Unlike some other T-Mobile plans, taxes and fees aren't included here and you also don't get perks like free Netflix, international data outside of Mexico and Canada or HD streaming. This deal also requires at least four lines but no more than six. 

The regular Essentials plan, which is virtually identical, is slightly pricier at $120 a month for four lines ($30 a month), but this version of Essentials doesn't require between four and six lines. 

There are two step-up plans as well, known as Magenta and Magenta Plus. The former, which currently runs $140 a month for four lines ($35 a line) includes taxes and fees in the monthly price, 3GB of 4G LTE hotspot data for each line, a free subscription to Netflix Basic (Netflix's cheapest plan that doesn't stream videos in HD) or Quibi as well as international data in over 210 countries. 

T-Mobile's top-of-the-range Magenta Plus plan runs $170 a month for four lines ($43 a line) with taxes and fees already factored into the price. Other perks include Netflix's Standard plan that has HD streaming or free Quibi, 20GB of 4G LTE hotspot data per line, and slightly faster international data. It also allows you to stream videos in HD over a cellular connection. 

When it comes to the next generation networks, T-Mobile is actually the furthest along in the U/S. It was the first to a nationwide 5G network over the low-band spectrum last December, which it recently expanded to now cover 250 million people. 

After acquiring Sprint's 2.5 GHz midband spectrum when it closed its merger this year, the carrier has begun deploying midband 5G across the country, with plans to have thousands of sites upgraded this year.

The carrier also has millimeter-wave 5G, though it has yet to expand this flavor beyond the six cities it launched in 2019.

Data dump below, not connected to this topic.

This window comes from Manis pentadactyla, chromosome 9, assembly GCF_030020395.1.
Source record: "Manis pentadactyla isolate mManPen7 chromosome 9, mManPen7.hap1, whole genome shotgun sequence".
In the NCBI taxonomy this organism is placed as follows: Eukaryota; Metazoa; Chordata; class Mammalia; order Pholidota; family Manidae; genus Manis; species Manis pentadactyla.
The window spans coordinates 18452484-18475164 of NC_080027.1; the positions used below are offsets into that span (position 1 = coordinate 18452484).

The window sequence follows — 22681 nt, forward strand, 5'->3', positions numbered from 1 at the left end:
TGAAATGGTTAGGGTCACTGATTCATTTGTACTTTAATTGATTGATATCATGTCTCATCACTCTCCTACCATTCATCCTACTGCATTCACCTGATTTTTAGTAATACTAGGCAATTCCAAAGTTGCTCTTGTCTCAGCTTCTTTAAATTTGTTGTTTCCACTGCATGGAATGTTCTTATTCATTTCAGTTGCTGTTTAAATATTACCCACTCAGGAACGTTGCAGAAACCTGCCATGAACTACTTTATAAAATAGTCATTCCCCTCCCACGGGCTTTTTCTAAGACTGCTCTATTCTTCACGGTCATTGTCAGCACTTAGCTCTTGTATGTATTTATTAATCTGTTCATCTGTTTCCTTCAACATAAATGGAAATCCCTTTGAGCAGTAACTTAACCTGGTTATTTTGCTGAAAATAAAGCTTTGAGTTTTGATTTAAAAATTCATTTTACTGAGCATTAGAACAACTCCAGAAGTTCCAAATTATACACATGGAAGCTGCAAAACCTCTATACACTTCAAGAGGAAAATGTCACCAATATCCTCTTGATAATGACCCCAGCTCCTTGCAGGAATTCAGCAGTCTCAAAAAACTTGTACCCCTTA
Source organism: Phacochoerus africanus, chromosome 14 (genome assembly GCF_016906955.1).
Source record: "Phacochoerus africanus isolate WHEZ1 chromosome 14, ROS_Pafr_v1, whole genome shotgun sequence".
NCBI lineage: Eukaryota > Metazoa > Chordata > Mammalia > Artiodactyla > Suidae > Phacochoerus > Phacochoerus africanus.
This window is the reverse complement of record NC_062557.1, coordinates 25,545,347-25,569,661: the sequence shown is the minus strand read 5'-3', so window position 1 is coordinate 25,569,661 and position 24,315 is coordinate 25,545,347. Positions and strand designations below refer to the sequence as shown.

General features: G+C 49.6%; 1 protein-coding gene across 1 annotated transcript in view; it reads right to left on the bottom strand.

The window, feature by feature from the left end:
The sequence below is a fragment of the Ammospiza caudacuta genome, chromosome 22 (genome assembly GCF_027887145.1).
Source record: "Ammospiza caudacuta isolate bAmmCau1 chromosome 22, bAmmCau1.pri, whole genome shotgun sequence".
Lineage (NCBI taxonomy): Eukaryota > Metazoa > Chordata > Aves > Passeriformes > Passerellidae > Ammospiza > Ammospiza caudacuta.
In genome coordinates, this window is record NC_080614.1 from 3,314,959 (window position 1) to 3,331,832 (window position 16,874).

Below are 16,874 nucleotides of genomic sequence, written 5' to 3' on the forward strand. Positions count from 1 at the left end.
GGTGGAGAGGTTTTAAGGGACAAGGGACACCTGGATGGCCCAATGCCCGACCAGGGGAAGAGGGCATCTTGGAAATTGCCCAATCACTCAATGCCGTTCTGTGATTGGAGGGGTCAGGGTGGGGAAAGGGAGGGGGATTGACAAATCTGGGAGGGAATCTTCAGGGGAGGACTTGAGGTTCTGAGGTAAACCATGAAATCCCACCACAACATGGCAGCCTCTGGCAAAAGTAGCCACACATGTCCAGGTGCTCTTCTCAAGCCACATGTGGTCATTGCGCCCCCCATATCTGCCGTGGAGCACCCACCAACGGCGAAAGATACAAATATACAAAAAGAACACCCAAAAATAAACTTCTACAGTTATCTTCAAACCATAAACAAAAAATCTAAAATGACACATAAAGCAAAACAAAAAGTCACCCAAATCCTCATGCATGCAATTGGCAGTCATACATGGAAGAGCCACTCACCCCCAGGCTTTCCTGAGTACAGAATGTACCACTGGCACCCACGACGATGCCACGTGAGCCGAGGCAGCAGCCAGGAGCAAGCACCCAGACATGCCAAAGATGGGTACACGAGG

Verizon's full 5G availability is only on some of its top unlimited plans. Whereas AT&T limits 5G just to its newest unlimited plans and T-Mobile lets any plan tap into 5G, Verizon is somewhere in the middle ground when it comes to plans. 

The company recently announced that any plan will be able to tap into its low-band nationwide 5G network when it launches later this year. This includes older unlimited plans and those with monthly data allotments. 

Those who want the full Verizon 5G experience with millimeter-wave, however, will need to have one of the carrier's top unlimited plans known as Do More, Get More or Play More. 

The good news is that Verizon allows you to choose which plan each individual line is on (what it calls "Mix and Match") as opposed to mandating that everyone be on the same plan. For the purposes of keeping the pricing simple, we're going to look at the cost as if each line is the same plan. 

The Start plan offers four lines for $140. While it has low-band 5G, it lacks access to the millimeter-wave network. It also does not offer any mobile hotspot and data in Canada and Mexico is capped at "2G speeds."

The step-up Play More plan would run $180 for four lines. This plan includes both flavors of Verizon 5G as well as: 50GB of high-speed 4G LTE data; 15GB for each line of 4G LTE data for mobile hotspot, HD streaming over a cellular connection and a free subscription to the Disney Bundle that includes Disney Plus, ESPN Plus and Hulu. 

The plan also includes unlimited talk, text and data in Canada and Mexico, though data here is all capped at "2G speeds." 

The Do More plan is priced at the same $180 for four lines, with the big difference being the dropping of the Disney Bundle for a discount of 50% the monthly service charge for a connected hotspot, tablet or smartwatch. 

The Get More is a combination of both Play More and Do More, with four lines running $220 a month. It offers all the perks of both plans, including the discount on a connected device and the Disney Bundle, but bumps up the 4G LTE hotspot data to 30GB a month, per line. It also offers a free subscription to Apple Music. 

The carrier's older, top unlimited plans, known as Above Unlimited and Beyond Unlimited also include access to both the low-band 5G and millimeter-wave 5G networks.